Friday, July 29, 2011

Mushrooms this Week

These mushrooms have been fairly common at Westwood Hills Nature Center the past couple of weeks.  I think they are a species of Milk Caps, Lactarius subserifluus.  Beyond it's overall appearance and size, I'm basing my id on the following features:
  • tough stem (unusual for a Lactarius)
  • orangish hairs at the base of the stem
  • very minimal clear latex when cut
  • light yellow spore print
It's not a mushroom generally mentioned in field guides or mushroom websites (though there are similar species).  I found it at the Mushroom Expert site.

Malodorous Lepiota, Lepiota cristata.
Fairy Bonnet mushrooms, Coprinellus disseminatus.  They were growing by the hundreds at the base of a partially rotten tree, pictured below.
These mushrooms had a brown spore print, and were a little smelly (maybe paste-like).  I think a species of Inocybe.  They were growing on some bare compacted ground near a shed bordered by woods containing mostly Box Elder, Buckthorn, Elm, and closest, one Buckeye.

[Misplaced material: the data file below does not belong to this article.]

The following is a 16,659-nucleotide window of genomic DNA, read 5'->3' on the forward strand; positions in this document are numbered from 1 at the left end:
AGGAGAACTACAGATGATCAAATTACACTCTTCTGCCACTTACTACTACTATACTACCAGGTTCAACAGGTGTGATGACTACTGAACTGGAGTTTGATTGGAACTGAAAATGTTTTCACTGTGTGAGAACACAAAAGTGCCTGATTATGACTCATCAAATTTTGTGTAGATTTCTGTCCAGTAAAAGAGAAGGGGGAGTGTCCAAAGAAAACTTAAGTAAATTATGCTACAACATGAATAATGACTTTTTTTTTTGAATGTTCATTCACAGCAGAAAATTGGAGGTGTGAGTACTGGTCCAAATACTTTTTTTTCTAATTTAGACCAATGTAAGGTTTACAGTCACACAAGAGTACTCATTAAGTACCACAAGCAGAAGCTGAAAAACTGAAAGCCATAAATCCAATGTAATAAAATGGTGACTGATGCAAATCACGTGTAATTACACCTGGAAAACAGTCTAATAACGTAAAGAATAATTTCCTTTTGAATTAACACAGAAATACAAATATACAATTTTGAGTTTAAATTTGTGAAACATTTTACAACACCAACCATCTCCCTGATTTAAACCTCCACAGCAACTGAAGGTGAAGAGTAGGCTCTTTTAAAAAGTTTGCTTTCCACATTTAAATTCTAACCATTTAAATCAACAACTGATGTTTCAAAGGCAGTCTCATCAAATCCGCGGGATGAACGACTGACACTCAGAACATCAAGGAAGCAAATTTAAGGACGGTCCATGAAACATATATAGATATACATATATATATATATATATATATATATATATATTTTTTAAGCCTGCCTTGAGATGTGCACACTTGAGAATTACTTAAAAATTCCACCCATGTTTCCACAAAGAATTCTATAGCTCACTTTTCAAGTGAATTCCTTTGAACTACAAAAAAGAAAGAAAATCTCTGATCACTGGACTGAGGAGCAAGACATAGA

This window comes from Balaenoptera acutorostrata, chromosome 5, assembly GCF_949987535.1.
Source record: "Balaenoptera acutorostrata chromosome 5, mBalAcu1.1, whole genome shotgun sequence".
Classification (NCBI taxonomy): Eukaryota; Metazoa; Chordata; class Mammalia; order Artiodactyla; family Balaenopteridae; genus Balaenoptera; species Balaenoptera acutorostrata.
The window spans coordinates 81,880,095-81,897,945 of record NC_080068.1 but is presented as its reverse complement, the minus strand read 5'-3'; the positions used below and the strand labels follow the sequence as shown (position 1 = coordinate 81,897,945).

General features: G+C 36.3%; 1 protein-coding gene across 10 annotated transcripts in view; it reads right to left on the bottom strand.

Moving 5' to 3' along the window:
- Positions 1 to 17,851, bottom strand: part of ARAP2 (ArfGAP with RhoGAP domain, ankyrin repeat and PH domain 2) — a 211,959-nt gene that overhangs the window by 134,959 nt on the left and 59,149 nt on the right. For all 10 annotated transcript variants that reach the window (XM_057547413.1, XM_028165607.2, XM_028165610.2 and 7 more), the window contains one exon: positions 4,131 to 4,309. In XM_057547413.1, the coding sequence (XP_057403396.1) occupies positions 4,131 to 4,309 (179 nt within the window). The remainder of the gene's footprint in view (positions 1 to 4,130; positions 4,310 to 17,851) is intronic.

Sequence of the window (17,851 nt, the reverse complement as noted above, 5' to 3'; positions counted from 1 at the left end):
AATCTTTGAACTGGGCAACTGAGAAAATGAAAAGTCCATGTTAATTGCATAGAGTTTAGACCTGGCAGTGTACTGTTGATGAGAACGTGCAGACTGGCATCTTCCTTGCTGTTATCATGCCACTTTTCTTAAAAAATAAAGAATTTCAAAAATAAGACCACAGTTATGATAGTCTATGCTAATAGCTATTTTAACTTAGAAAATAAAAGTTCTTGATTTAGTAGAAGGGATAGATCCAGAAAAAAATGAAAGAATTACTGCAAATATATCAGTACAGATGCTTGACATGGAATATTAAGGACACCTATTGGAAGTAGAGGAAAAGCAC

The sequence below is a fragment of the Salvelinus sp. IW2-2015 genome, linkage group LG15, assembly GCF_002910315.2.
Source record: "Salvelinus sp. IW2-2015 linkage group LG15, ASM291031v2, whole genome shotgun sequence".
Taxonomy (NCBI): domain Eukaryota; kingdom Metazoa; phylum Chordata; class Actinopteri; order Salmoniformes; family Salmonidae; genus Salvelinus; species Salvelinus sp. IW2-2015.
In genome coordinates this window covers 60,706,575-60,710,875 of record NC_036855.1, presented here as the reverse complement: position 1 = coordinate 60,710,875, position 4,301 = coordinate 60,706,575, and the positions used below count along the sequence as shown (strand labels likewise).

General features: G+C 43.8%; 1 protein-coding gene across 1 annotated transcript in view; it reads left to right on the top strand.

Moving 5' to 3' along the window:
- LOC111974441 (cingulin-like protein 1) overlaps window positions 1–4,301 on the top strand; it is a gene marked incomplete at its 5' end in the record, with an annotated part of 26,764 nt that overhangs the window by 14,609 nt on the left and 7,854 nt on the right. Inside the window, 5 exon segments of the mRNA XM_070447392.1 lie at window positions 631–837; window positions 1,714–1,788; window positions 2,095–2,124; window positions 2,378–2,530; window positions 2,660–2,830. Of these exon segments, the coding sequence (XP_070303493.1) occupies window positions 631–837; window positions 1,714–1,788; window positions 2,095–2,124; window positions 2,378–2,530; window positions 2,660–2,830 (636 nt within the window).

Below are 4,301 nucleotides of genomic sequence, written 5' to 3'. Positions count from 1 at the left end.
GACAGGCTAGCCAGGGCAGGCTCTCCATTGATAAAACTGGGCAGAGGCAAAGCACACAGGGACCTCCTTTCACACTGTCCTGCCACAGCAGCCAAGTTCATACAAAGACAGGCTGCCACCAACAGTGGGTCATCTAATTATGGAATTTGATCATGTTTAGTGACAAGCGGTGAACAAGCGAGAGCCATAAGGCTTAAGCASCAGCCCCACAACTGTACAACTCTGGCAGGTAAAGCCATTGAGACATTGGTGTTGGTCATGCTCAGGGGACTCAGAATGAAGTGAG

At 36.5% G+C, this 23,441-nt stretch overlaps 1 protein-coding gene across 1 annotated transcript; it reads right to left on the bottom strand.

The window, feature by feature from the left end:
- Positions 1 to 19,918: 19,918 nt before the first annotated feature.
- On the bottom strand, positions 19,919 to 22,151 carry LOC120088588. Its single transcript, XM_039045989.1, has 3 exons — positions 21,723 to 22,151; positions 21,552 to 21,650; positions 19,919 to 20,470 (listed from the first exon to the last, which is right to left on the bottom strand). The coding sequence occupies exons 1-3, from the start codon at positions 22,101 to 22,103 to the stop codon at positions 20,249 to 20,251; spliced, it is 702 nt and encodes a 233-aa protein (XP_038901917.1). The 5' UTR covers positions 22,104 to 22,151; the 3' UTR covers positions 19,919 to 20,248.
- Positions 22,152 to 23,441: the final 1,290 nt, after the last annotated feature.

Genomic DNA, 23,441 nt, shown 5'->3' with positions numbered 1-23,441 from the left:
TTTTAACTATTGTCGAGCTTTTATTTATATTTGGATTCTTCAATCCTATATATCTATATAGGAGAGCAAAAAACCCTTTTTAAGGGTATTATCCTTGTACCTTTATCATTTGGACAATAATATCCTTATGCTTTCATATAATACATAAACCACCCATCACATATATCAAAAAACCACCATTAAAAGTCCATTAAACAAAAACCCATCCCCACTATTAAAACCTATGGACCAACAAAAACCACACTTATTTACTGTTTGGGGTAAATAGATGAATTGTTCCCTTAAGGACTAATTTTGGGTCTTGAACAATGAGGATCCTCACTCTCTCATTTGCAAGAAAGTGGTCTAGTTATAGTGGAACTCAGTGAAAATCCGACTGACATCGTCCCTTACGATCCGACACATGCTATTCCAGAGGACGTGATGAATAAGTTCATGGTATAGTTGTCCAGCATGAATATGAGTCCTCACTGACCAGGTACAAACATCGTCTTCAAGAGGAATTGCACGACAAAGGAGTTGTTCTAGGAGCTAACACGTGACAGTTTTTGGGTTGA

Megacollybia rodmani.  Growing on and near a rotten log, with a white spore print.
I don't know.  They were growing on a small, fallen branch and had a greyish, almost fuzzy stem.  It resembles the Fetid Marasmius, Micromphale foetidum, but didn't have a distinct odor, which is characteristic of the Fetid Marasmius.  But they were pretty dry when I found them, but still intact which is also feature often found in this group of mushrooms; maybe that's why they didn't have an odor.